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The business of decency

Alan Joyce

Qantas CEO argues the business case of decency. Alan Joyce on corporate responsibility

Alan Joyce is dedicated to business success, diversity and old-fashioned decency.

Addressing his audience of University of Sydney Business School alumni at the 2017 Annual Alumni Dinner, these values became the common thread as he discussed the aviation business, corporate social responsibility, corporate leadership and LGBTI rights.

Qantas today is one of the world’s few profitable airlines. In his time as CEO, Joyce has overseen the biggest transformation of Qantas since it was privatised in 1995, including the turnaround and renewed growth of Qantas International, the expansion of Qantas and Jetstar throughout Asia, the diversification of the Qantas Loyalty business with new ventures, the renewal of the Group’s fleet with more than 150 new aircraft, and ongoing investment in lounges, technology and training.

This transformation spurred Qantas to its best financial performance in the airline’s 96- year history in 2016, together with record customer satisfaction and employee engagement.

Joyce was named ‘Airline CEO of the Year’ by CAPA Centre for Aviation in 2015 and has been recognised as one of the world’s most influential gay business leaders for two years running in the OUTstanding/ Financial Times list of Top 100 Leading LGBT Executives.

He begins his address by telling his alumni audience, including many recent graduates just starting to make their way in the corporate world, that he has four “principles of leadership”. The first, he says, is think big. To explain this principle, he quotes Henry Ford, who once said that if he had asked his customers what they wanted, they would have replied: a faster horse, without giving a thought to the motor car.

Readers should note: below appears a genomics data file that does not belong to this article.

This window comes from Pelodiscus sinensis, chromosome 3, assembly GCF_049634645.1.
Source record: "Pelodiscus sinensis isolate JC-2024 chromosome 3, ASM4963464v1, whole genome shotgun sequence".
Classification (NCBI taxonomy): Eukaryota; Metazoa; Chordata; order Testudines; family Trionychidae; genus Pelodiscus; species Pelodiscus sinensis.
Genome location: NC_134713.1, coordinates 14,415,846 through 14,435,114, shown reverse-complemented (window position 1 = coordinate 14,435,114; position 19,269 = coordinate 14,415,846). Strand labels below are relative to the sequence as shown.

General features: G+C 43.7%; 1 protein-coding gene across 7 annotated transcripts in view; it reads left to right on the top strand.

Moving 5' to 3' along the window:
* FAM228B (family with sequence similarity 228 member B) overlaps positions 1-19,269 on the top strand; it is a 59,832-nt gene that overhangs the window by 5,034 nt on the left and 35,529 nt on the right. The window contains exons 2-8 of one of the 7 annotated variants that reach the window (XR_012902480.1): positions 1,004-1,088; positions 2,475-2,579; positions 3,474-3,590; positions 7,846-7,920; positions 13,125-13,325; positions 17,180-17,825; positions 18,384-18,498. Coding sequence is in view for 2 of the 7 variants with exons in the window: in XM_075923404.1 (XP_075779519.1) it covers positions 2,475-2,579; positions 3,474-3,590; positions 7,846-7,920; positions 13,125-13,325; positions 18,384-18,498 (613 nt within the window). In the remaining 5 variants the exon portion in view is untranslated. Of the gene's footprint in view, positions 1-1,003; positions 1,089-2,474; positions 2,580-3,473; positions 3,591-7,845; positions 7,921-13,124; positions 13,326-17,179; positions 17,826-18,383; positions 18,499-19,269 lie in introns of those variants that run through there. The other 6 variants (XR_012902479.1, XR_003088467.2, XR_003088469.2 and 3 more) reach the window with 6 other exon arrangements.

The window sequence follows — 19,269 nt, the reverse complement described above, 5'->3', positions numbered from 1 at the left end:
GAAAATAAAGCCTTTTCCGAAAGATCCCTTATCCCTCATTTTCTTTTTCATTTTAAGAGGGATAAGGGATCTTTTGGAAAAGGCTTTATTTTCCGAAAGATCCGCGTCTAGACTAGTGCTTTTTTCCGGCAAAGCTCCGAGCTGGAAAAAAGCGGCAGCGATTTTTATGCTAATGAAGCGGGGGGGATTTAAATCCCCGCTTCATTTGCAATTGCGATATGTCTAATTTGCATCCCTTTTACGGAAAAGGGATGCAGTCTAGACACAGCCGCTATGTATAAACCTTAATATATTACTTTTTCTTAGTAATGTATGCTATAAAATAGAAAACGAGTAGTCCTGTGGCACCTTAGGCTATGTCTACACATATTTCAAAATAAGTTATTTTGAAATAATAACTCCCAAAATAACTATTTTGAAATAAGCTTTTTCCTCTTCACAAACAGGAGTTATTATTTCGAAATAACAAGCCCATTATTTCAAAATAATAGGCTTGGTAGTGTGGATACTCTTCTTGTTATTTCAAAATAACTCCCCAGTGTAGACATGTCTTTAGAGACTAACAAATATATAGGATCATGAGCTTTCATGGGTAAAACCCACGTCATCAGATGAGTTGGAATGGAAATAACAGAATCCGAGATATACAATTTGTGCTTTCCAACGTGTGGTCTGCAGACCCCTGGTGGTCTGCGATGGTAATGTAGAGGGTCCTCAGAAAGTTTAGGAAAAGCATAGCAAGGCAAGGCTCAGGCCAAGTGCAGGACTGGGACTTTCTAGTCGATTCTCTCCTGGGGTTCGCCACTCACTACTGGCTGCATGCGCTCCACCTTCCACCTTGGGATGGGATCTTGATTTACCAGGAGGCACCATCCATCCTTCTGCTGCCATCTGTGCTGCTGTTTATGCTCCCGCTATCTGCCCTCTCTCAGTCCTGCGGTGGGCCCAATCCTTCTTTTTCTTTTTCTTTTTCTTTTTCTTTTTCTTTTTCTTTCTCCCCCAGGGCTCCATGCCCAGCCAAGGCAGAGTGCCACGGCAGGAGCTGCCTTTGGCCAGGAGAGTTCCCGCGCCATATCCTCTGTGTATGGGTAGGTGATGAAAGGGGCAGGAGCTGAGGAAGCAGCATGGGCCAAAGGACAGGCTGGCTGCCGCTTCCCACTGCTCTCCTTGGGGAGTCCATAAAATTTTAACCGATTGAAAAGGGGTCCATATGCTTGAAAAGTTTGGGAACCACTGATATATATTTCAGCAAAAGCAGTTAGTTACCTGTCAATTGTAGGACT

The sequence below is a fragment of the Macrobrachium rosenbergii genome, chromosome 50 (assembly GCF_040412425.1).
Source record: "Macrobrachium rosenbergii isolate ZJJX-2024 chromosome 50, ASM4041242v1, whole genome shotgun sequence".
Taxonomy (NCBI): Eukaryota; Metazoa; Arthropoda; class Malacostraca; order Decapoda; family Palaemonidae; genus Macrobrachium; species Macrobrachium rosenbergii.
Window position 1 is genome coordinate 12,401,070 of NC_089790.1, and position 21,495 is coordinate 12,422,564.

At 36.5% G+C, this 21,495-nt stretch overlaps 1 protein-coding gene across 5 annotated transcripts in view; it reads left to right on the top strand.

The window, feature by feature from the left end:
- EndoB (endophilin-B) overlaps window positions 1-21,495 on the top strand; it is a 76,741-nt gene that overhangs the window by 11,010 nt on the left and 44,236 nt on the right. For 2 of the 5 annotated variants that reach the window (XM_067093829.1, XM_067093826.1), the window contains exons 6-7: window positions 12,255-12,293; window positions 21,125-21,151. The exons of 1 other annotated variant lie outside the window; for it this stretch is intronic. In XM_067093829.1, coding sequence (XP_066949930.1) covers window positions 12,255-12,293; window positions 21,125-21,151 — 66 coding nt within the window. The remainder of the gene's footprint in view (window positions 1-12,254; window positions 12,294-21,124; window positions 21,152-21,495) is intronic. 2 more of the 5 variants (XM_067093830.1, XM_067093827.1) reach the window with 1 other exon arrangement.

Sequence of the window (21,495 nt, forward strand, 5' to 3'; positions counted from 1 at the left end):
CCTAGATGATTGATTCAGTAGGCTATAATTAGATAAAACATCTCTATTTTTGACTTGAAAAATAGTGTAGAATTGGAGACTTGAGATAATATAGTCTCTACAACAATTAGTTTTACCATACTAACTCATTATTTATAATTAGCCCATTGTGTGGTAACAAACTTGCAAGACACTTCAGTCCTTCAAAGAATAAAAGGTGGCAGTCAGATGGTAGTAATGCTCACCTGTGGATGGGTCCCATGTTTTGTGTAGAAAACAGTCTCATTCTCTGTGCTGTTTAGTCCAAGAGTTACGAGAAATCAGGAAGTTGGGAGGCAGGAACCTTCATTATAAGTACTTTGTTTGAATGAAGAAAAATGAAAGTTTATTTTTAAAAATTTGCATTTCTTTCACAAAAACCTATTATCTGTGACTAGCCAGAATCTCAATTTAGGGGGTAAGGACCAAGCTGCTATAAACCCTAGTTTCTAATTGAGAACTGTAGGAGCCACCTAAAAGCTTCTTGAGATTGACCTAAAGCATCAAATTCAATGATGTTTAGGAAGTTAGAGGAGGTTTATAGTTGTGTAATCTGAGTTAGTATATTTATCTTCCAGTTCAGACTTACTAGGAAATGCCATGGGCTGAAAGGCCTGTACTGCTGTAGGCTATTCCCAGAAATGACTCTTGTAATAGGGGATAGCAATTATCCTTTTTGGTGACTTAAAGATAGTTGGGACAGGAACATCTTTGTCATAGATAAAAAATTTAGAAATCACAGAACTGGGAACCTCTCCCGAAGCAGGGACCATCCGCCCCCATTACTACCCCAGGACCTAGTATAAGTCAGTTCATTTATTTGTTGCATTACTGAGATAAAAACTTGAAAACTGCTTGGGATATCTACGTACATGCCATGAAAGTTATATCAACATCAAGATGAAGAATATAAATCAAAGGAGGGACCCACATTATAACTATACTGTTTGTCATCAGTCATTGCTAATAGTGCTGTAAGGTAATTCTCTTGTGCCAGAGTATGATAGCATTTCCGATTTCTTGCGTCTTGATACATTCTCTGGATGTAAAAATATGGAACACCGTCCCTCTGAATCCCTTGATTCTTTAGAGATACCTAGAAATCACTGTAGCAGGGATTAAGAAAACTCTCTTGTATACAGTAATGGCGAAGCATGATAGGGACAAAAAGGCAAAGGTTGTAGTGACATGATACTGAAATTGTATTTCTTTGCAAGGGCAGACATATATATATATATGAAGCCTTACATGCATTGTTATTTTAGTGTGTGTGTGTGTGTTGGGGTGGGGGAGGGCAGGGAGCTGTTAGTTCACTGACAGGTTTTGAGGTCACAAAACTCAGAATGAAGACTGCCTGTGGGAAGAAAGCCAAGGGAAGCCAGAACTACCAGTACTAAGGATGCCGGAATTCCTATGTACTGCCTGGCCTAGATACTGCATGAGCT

“The great example of this for us was the creation of Jetstar. The faster horse for us would have been to just create Qantas Light, which we tried to do, and a lot of airlines around the globe did something similar and it typically failed. The bold move was try and create a low cost carrier and make it work within a full service carrier.”

Joyce’s second principle is “navigating complexity”. Sometimes you never get perfect information and it’s impossible to predict the consequences of your actions,” he explains. “It’s better to make a decision on the information you have. If it doesn’t work, move on, admit it doesn’t work and try something new.”

“We’ve set up these airlines in Asia very successfully – like Japan, Singapore and Vietnam. But we’ve failed a few times, like in Hong Kong. We tried, but it didn’t work and events went against us, so we moved on and tried something new.”

Joyce calls his third principle, “operate at the right level”. “It’s impossible for you to control everything and to be among all of the detail,” he says. “You have to get good people around you and trust them and allow them to get on and do the job. Command and control is no longer a way big organisations work.”